Heart murmur

Hi all, I finally had an appointment with an endo yesterday, after a few months of feeling less than A1. Main symptoms have been feeling quite up and down with physical and mental tiredness/fatigue; dodgy digestion; and insomnia/anxiety which doesn't seem to be related to anything going on in my life. Whilst examining me, the endo noted that my pulse rate is pretty slow (39), and I apparently have a heart murmur. He sent me off for various blood tests, plus an ultrasound and ECG for my heart, so I'm awaiting the results. Despite saying I feel fatigued, I do a lot of exercise (it often actually makes me feel better), so I'm not too worried about my pulse.

I'm on 75mcg and my last bloods in March showed TSH 0.07 (.27-4.2) and T4 18.1 (12-22), however I don't feel overmedicated. In fact I tried 50/75 for three months over winter to see if it helped with the anxiety but it didn't and I couldn't think straight! I had a low T3 result last year, but the endo has said he wants to see what the deal is with my ticker before checking T3 again.

Just wondered what other people's experiences have been with heart issues, and whether they've needed to raise or lower levo, or neither if unrelated.

Many thanks,

Emma

5 Replies

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  • A low heartbeat as well as a low temp are also symptoms of hypothyroidism before being diagnosed.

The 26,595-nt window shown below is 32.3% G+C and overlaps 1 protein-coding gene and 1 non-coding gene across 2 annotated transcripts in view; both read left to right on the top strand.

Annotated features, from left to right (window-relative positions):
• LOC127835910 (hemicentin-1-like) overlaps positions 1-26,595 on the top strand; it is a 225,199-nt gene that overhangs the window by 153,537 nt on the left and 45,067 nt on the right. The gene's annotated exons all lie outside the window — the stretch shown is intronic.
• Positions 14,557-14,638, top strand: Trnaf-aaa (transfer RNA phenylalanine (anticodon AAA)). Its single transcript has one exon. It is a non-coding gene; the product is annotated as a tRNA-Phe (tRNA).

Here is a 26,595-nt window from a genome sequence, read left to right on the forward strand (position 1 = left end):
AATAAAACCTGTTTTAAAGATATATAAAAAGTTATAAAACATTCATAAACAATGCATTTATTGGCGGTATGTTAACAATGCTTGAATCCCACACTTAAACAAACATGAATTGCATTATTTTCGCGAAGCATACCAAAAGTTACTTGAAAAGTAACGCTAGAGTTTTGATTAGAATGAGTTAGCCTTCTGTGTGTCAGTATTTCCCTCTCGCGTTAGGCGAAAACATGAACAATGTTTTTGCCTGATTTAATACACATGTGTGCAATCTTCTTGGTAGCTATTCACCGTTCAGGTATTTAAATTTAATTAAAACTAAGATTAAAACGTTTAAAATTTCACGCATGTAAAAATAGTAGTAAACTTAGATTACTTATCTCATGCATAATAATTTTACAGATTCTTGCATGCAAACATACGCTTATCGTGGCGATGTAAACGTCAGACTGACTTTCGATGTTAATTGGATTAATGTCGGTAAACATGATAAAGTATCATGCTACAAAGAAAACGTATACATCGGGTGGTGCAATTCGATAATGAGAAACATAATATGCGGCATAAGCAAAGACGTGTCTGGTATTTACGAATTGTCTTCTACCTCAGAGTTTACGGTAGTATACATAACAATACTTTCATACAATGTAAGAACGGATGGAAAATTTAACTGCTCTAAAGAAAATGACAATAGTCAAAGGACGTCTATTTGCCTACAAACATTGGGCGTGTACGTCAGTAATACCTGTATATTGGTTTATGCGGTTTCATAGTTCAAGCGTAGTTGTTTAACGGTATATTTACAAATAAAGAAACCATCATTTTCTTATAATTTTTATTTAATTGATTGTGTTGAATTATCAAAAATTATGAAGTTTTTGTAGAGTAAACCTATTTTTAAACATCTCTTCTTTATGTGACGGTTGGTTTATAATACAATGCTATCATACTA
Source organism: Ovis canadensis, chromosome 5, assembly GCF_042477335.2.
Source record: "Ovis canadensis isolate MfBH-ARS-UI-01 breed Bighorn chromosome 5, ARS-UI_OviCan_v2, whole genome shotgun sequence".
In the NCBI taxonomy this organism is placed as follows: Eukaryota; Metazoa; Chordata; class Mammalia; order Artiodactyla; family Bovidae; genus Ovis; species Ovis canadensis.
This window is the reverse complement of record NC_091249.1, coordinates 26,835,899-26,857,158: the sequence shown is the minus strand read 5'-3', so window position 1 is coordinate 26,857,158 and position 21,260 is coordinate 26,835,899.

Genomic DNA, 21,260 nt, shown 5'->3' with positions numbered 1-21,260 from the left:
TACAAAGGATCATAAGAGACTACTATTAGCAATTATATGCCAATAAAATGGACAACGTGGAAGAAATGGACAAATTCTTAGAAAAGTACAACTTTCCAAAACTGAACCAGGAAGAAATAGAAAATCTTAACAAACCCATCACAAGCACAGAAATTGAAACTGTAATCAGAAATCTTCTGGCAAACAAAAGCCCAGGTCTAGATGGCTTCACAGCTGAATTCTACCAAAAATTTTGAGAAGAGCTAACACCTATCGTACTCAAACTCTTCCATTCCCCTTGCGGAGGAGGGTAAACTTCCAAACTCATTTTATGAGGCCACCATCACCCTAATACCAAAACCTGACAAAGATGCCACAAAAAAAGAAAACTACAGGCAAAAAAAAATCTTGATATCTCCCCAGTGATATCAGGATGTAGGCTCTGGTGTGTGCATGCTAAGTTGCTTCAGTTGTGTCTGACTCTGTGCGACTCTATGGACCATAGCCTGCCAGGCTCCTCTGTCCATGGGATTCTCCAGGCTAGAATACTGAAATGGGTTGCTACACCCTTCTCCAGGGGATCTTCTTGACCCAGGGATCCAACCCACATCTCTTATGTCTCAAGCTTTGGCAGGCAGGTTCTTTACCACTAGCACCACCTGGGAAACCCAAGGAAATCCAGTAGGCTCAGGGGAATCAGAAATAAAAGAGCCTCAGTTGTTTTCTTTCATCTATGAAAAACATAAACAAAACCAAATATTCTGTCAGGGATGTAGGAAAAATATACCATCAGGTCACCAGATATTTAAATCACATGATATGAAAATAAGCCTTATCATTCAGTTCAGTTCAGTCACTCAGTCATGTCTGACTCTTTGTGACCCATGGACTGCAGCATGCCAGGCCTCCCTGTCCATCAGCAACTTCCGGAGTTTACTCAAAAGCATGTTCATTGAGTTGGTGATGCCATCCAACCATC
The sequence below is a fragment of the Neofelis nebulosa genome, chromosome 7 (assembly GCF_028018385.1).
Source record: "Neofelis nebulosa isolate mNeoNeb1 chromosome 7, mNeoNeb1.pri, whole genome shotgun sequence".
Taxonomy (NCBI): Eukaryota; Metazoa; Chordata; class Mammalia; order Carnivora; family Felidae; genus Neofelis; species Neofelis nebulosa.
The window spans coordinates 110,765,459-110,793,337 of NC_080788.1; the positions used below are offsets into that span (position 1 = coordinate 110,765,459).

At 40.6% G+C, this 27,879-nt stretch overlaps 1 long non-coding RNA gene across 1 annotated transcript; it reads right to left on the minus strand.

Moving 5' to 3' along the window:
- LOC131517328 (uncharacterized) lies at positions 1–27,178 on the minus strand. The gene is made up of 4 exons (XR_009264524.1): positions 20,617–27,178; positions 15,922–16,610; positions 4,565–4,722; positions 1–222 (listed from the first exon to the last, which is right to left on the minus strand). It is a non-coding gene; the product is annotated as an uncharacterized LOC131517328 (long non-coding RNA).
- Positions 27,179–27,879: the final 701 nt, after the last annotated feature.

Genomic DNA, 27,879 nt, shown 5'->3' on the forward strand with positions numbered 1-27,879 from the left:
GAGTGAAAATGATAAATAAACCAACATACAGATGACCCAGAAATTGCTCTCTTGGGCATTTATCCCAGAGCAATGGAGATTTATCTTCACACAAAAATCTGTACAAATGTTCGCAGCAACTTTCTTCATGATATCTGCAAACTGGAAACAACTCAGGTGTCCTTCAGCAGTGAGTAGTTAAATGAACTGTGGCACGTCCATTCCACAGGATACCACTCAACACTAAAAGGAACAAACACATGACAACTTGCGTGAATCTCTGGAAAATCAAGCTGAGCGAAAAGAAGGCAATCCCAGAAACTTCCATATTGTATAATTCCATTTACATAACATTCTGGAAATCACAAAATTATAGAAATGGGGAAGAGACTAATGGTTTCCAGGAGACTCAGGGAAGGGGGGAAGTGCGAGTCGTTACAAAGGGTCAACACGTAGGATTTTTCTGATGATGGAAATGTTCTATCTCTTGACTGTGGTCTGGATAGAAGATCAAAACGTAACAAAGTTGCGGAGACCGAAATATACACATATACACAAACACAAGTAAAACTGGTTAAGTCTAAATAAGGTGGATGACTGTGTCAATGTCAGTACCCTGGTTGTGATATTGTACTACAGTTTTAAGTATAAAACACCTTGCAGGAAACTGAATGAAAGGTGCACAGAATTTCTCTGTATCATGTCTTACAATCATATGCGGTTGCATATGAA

Athletes usually have very low pulse rates but a heart murmur is different and is right it should be investigated.

    A low T3 can cause symptoms particularly if we don't convert levo sufficiently as T3 is the active hormone required in our receptor cells. It makes me wonder if the murmur could be caused by your T3 being too low and your heart cannot pump efficiently? Bearing in mind I'm not the medically qualified in any way. This is a link:

    web.archive.org/web/2010103...

  • Have just seen this link which may be helpful:

    Thyroid hormone is a well-known regulator of cardiovascular function and metabolic rate (1, 2). Hyperthyroid patients display increased metabolic rate and weight loss, despite increased food intake, as well as a profound tachycardia (2). Conversely, hypothyroid patients often suffer from weight gain and bradycardia

    jci.org/articles/view/65252

    Does your Endo needs a refresher course!

  • Thank you Shaws, I will have a good read of these.

    To be fair to him, he was far more open to helping me than I was expecting! We shall see how appointment 2 goes...

  • I hope it goes fine and that he is amiable to the patient helping herself by researching/reading. Best of luck on next appointment.

  • Hi A lot of people have a heart murmur ,after tests it often turns lout to be insignificant ie does not matter.

    Best wishes,

    Jackie

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